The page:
Former NPA President Michael Davis has endorsed Gregor Robertson and Vision Vancouver for the upcoming November 15 municipal election.
“The NPA has moved further and further to the right, a monochromatic party of angry people afraid of losing what they have,” said Davis, in an open letter to Vancouver residents. “It’s not so much that I left the NPA, as the NPA left me.”
Mayor Gregor Robertson welcomed the endorsement, commenting, “we are thrilled to have the support of Michael Davis and encourage other former NPA voters to take a look at our agenda and consider casting a vote for the progressive centre. It has become clear that the once progressive NPA has been co-opted by hard right-wing elements, and no longer represents the values of Vancouver residents.”
Mr. Davis’s full statement.
Fellow Vancouver residents,
The time to choose Vancouver’s Mayor and City Councillors for the next four years is fast approaching: November 15 is voting day. When I step into the booth I will, for the very first time, vote Vision Vancouver.
As a past President of the NPA, I did not decide this easily.
Back in the glory days, the NPA was a giant tent with room for everyone, from one of North America’s first out gay politicians Gordon Price, to conservative law and order councillor Lynn Kennedy.
The NPA has moved further and further to the right, a monochromatic party of angry people afraid of losing what they have.
It’s not so much that I left the NPA as the NPA left me.
The breaking point for me came when two of their school trustees were caught on video scaremongering for votes against anti-bullying regulations—and the party did nothing.
Now, they don’t even have an open nomination of candidates. NPA Mayoral candidate Kirk Lapointe and his council candidates were anointed in a closed-door congregation. Their qualifications are unknown, their promises unheard. Who knows what was said?
This is a contrast to Vision Vancouver. It is a raucous, boisterous cacophony of a party. With every age; every ethnic group in our Vancouver cosmolopolis; straight people and LGBTQ, all jostling side-by-side.
There are new ideas on how to make the city better, to make it work for many, to house a few more, to change the way we see our cars and our lives within and around them, new thoughts on diversifying our economy, on community gardens, on rental housing, on protecting our shorelines, on area plans and town hall consultations.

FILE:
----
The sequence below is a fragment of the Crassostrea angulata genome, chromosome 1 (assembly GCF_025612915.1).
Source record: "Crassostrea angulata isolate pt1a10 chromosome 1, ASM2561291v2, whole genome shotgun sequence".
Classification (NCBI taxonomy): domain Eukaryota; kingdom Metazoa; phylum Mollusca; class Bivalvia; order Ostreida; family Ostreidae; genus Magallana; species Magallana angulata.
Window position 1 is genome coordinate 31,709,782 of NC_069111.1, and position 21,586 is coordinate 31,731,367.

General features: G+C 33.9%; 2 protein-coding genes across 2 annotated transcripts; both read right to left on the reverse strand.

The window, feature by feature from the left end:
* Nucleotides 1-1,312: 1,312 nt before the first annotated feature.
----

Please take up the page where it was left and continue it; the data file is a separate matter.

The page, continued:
Treacherous waters these, with dangerous risks. It is hard to experiment and easy to ridicule in our shallow political discourse, but essential if we are to leave any kind of city—any kind of world—to our city’s children.
Many of those conversations influence strategies and are seeping into the bureaucracy. Those strategies become the guiding documents and are developed into tactical plans. Now we see some bearing fruit, some wins, some moving of the bar.
We see Vancouver leading some of the conversations that we desperately need to have. They irritate and frighten people because they mean change, they are inconvenient, and not all of them work out or are efficient. But they move us forward. They make it a bit better.
So when I pull my head out of the muck that the parties and the media make of our elections, when I think about where we have been and where we are trying to go—the things that are important to me—I find that I agree with most of the things Vision Vancouver, Gregor Robertson and his council candidates are trying to do.
I will support those who have such an obvious passion for our city, with all its possibilities, challenges and opportunities.
I will vote Gregor Robertson and Vision Vancouver.
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